The Ultrasound Examination
Ultrasound is a very safe and well tolerated examination very good at looking at certain organs and diseases/problems associated with those organs. It is a painless examination using soundwaves, not x-ray, with no known harmful effects to humans. You will probably be asked to prepare for your scan by either fasting or attending with a full bladder (depending on the examination) and to wear loose fitting clothing. In most cases you will lie on a medical couch and the sonographer will apply a water based gel to the area to be scanned and then pass a probe over the skin. In some pelvic examinations an internal scan (vaginal scan) may be required.
All appointments can be arranged without a referral. However, a referral or letter from your Doctor or Consultant is advisable and, in the event that we find a problem, we can send them a copy of your report to ensure you receive the appropriate after care.
What will I experience during and after the procedure?
Ultrasound examinations are usually painless and easily tolerated by most patients.
Most types of Ultrasound examinations are completed within 20 minutes.
If a Doppler Ultrasound study is performed, you may actually hear pulse-like sounds that change in pitch as the blood flow is monitored and measured.
When the examination is complete, you may be asked to dress and wait while the ultrasound images are reviewed.
After an ultrasound examination, you should be able to resume your normal activities immediately.
Who interprets the results and how do I get them?
A sonographer will perform the scan and write a report based on what they have seen. In some cases the report and images will be sent to a consultant radiologist for a second opinion if the sonographer feels that this is necessary.
Follow-up examinations may be necessary, and recommendations may be included in your report. Sometimes a follow-up exam is done because a suspicious or questionable finding needs clarification with additional views or a special imaging technique. A follow-up examination may also be necessary so that any change in a known abnormality can be monitored over time. Follow-up examinations are sometimes the best way to see if treatment is working or if an abnormality is stable over time.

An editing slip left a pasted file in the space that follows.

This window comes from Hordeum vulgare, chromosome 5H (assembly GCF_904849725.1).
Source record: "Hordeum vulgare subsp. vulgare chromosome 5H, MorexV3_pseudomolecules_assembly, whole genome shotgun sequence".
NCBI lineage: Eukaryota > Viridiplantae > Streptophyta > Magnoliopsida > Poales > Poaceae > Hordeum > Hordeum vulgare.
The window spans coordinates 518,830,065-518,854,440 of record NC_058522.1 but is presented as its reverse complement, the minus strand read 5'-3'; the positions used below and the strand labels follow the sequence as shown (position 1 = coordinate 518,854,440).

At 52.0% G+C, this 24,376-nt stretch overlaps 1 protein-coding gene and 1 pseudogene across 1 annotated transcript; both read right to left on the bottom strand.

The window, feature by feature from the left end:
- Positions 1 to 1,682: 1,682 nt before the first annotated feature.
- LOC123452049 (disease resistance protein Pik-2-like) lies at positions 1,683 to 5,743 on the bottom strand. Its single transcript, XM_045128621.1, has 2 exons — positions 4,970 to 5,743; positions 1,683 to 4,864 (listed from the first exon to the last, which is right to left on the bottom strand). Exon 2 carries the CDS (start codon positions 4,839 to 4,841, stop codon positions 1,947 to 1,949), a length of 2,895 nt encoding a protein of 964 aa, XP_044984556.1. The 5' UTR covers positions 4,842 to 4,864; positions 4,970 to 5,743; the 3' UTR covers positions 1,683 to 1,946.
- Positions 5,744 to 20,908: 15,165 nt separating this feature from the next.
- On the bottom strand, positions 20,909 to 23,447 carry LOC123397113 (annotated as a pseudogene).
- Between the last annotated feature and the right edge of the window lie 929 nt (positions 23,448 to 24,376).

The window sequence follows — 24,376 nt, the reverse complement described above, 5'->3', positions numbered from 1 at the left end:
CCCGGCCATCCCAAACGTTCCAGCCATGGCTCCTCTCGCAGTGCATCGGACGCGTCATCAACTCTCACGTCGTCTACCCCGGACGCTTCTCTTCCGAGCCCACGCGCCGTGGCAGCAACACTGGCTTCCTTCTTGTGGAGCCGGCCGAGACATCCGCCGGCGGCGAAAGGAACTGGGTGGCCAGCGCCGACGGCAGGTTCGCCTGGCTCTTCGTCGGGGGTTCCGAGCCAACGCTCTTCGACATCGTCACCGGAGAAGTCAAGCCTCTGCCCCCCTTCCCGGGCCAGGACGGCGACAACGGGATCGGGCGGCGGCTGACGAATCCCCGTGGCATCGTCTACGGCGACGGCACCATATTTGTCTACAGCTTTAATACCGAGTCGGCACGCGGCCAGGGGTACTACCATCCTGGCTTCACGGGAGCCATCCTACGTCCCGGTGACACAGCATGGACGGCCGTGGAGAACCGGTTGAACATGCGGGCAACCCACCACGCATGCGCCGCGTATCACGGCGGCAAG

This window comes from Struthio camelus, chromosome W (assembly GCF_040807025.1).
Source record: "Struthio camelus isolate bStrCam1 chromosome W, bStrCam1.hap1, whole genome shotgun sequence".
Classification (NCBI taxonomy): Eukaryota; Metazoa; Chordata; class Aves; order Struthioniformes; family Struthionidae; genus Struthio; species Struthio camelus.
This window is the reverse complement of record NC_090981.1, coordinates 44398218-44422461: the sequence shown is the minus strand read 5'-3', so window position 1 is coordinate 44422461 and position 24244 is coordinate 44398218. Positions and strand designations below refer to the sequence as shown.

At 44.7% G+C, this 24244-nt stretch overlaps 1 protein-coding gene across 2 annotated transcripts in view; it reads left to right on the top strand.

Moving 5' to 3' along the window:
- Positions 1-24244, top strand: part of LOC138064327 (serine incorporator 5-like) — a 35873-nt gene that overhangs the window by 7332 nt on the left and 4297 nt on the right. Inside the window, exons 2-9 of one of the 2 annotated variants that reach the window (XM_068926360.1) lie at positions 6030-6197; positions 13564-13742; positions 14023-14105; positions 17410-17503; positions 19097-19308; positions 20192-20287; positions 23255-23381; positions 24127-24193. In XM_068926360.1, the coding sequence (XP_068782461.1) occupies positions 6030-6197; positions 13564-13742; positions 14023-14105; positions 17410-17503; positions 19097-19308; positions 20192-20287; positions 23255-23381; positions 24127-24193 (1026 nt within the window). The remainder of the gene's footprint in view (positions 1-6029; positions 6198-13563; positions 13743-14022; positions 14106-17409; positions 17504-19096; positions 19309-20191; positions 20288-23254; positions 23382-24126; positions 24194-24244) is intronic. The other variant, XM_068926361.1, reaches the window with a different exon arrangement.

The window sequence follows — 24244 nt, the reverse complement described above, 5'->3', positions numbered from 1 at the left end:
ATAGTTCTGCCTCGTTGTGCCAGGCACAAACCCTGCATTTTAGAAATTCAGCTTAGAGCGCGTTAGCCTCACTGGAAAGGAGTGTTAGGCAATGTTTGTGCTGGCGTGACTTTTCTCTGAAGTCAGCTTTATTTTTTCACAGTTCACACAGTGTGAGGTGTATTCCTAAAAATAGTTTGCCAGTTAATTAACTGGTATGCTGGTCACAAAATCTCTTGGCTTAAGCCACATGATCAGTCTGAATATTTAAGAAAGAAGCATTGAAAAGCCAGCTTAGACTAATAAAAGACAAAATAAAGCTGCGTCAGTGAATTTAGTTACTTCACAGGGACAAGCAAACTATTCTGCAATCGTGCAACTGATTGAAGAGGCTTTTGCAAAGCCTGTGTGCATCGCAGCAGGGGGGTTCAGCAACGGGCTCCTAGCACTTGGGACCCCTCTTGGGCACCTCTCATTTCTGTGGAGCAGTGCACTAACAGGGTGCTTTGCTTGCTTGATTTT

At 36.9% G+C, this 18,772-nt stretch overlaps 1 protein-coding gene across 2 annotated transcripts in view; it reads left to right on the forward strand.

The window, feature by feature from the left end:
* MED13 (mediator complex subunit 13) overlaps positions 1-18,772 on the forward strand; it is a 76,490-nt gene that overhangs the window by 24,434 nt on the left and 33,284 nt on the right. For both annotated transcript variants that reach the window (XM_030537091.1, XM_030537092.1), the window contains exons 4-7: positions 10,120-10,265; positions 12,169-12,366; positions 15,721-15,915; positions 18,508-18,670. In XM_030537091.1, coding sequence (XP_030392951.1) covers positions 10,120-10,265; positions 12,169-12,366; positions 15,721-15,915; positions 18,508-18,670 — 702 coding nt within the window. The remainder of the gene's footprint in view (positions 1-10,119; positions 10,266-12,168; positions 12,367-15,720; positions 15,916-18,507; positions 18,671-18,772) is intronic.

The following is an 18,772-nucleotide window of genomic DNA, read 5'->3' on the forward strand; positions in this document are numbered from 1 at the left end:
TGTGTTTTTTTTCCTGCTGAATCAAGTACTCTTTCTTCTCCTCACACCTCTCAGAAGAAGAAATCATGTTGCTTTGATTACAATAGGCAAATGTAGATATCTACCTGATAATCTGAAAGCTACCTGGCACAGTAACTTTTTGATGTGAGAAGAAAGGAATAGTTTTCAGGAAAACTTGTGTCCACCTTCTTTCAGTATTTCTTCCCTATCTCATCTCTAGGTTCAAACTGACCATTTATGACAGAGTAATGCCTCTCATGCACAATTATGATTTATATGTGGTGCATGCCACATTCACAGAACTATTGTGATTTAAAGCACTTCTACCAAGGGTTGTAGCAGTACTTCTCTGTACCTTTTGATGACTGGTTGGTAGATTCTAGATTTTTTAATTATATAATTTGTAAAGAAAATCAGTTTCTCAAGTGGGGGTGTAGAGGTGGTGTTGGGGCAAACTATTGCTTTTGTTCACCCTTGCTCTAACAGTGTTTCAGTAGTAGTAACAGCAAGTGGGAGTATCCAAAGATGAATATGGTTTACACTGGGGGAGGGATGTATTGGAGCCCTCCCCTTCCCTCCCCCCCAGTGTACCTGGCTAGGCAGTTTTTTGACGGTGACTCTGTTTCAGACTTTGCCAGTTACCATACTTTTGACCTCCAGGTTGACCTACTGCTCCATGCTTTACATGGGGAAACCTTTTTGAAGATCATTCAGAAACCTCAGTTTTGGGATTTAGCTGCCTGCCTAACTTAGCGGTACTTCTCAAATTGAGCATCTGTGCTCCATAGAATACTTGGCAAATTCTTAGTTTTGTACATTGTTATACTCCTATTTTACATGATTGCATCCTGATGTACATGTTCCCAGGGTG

The sonographer will frequently be able to discuss the results with you on the day however we will quite often ask for the opinion of a Consultant Radiologist before issuing the final report within 48 hours which will include recommendations for follow up tests if required. The report will be sent to your GP or Consultant and a copy can also be sent to you.
Images can be made requested via IEP (Image Exchange Portal) if you are referred to a Hospital Consultant.
What are the limitations of Ultrasound Imaging?
Ultrasound waves are disrupted by air or gas; therefore Ultrasound is not an ideal imaging technique for air-filled bowel or organs obscured by the bowel. In most cases, Barium exams, CT scanning, and MRI are the methods of choice in these circumstances.
Large patients are more difficult to image by Ultrasound because greater amounts of tissue attenuates (weakens) the sound waves as they pass deeper into the body.